You know your child better than anyone and will likely notice negative behavioral signs when they become stressed. So, how can you encourage mental wellness and help them with handling these stressors, emotional symptoms, and physical symptoms?
Handling stress looks different for everyone. The practices that work best to relieve your stress may or may not work for your children. This process will require some trial and error but the benefits will make for a more positive and stress-free life for them. Here are some things that could alleviate some stress and help your child cope with their physical and emotional symptoms.
It's recommended that children ages 6-13 get 9-11 hours each night. Make this a priority!
This includes whole grains, a source of protein, vegetables, fruits, and plenty of water. This is especially important if one of their symptoms of stress is a decreased appetite.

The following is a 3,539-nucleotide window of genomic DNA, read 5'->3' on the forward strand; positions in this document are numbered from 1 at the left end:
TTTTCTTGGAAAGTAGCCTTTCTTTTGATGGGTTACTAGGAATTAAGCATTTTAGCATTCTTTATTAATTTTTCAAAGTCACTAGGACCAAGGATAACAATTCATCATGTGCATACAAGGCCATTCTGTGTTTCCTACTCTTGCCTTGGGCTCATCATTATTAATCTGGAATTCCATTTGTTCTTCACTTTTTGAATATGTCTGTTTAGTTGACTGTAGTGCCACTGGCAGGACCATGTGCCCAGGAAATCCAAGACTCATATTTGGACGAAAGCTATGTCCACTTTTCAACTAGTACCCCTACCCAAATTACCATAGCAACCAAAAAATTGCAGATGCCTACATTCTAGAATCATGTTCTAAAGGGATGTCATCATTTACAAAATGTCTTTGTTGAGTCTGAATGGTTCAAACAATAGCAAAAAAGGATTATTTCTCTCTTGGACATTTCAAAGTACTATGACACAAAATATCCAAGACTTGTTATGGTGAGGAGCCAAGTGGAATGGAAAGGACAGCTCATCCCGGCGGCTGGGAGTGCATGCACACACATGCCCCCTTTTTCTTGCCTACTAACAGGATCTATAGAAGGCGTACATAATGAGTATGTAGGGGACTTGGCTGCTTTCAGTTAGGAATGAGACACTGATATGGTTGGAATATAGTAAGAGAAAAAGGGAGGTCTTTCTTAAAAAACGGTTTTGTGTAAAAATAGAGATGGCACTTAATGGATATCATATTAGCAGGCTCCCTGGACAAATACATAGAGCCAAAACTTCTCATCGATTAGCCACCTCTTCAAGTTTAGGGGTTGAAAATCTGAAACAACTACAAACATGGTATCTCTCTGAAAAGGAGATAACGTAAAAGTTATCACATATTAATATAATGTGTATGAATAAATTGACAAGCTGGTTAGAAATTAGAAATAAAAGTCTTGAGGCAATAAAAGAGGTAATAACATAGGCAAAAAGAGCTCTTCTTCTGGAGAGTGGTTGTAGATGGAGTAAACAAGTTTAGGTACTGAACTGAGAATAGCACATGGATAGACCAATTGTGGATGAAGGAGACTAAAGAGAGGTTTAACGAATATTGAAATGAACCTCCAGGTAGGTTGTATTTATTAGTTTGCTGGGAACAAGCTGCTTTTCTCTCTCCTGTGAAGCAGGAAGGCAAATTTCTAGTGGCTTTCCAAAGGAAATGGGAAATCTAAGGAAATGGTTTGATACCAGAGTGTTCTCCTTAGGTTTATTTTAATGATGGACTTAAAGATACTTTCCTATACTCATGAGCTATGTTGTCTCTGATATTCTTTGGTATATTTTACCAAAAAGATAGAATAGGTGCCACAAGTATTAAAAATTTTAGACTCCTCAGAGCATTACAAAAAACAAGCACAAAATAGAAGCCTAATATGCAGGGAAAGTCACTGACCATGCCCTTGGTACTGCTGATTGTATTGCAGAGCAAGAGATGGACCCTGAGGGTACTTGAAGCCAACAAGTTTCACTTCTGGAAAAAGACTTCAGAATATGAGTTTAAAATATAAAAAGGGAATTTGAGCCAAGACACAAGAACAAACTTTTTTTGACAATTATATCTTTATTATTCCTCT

Prioritize some one-on-one time with your child. This could include doing fun activities like playing games, going out to eat together, exploring outside, taking advantage of car rides, or binging your favorite show together. Family routines that involve quality time can be a consistent way for you to assess their feelings.
Talk about how you've noticed they are stressed and work with them to figure out what's going on in your child's life. Once you know the types of situations that cause them stress, find alternatives. If these situations are unavoidable, take the time to talk with your child about them ahead of time so that they can mentally prepare.
You won't always have the answers to all of their problems. But, listening to what they have to say could help them relieve some of the pressures they are feeling. You may discover other physical symptoms they are having that you didn't know about!